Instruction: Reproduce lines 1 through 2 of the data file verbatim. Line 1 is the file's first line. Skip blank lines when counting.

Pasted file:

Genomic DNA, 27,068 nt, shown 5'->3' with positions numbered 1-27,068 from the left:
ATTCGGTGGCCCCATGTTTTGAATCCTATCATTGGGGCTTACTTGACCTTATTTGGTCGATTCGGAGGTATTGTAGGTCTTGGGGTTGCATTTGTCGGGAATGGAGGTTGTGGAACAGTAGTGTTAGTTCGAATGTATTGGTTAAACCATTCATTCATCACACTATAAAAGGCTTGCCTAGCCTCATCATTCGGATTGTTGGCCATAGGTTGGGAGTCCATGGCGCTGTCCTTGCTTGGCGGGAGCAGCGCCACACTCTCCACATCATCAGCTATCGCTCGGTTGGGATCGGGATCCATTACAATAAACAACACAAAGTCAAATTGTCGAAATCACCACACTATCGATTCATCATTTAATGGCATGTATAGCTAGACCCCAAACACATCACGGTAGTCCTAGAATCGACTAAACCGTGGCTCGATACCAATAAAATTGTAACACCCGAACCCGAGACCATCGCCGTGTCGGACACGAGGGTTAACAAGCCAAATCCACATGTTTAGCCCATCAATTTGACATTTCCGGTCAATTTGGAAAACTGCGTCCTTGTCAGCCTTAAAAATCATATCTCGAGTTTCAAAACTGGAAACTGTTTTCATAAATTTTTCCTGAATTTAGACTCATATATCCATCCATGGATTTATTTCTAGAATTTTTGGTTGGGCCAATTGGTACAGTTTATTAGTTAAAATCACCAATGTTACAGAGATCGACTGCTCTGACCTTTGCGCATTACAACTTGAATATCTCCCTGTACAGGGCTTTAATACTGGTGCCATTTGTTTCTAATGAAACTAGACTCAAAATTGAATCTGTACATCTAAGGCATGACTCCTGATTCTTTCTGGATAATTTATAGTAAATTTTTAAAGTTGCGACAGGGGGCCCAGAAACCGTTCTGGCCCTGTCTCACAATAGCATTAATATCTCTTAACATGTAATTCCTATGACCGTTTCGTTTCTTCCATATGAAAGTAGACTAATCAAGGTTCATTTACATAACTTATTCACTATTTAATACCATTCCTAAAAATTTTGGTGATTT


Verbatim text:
Genomic DNA, 27,068 nt, shown 5'->3' with positions numbered 1-27,068 from the left:
ATTCGGTGGCCCCATGTTTTGAATCCTATCATTGGGGCTTACTTGACCTTATTTGGTCGATTCGGAGGTATTGTAGGTCTTGGGGTTGCATTTGTCGGGAATGGAGGTTGTGGAACAGTAGTGTTAGTTCGAATGTATTGGTTAAACCATTCATTCATCACACTATAAAAGGCTTGCCTAGCCTCATCATTCGGATTGTTGGCCATAGGTTGGGAGTCCATGGCGCTGTCCTTGCTTGGCGGGAGCAGCGCCACACTCTCCACATCATCAGCTATCGCTCGGTTGGGATCGGGATCCATTACAATAAACAACACAAAGTCAAATTGTCGAAATCACCACACTATCGATTCATCATTTAATGGCATGTATAGCTAGACCCCAAACACATCACGGTAGTCCTAGAATCGACTAAACCGTGGCTCGATACCAATAAAATTGTAACACCCGAACCCGAGACCATCGCCGTGTCGGACACGAGGGTTAACAAGCCAAATCCACATGTTTAGCCCATCAATTTGACATTTCCGGTCAATTTGGAAAACTGCGTCCTTGTCAGCCTTAAAAATCATATCTCGAGTTTCAAAACTGGAAACTGTTTTCATAAATTTTTCCTGAATTTAGACTCATATATCCATCCATGGATTTATTTCTAGAATTTTTGGTTGGGCCAATTGGTACAGTTTATTAGTTAAAATCACCAATGTTACAGAGATCGACTGCTCTGACCTTTGCGCATTACAACTTGAATATCTCCCTGTACAGGGCTTTAATACTGGTGCCATTTGTTTCTAATGAAACTAGACTCAAAATTGAATCTGTACATCTAAGGCATGACTCCTGATTCTTTCTGGATAATTTATAGTAAATTTTTAAAGTTGCGACAGGGGGCCCAGAAACCGTTCTGGCCCTGTCTCACAATAGCATTAATATCTCTTAACATGTAATTCCTATGACCGTTTCGTTTCTTCCATATGAAAGTAGACTAATCAAGGTTCATTTACATAACTTATTCACTATTTAATACCATTCCTAAAAATTTTGGTGATTT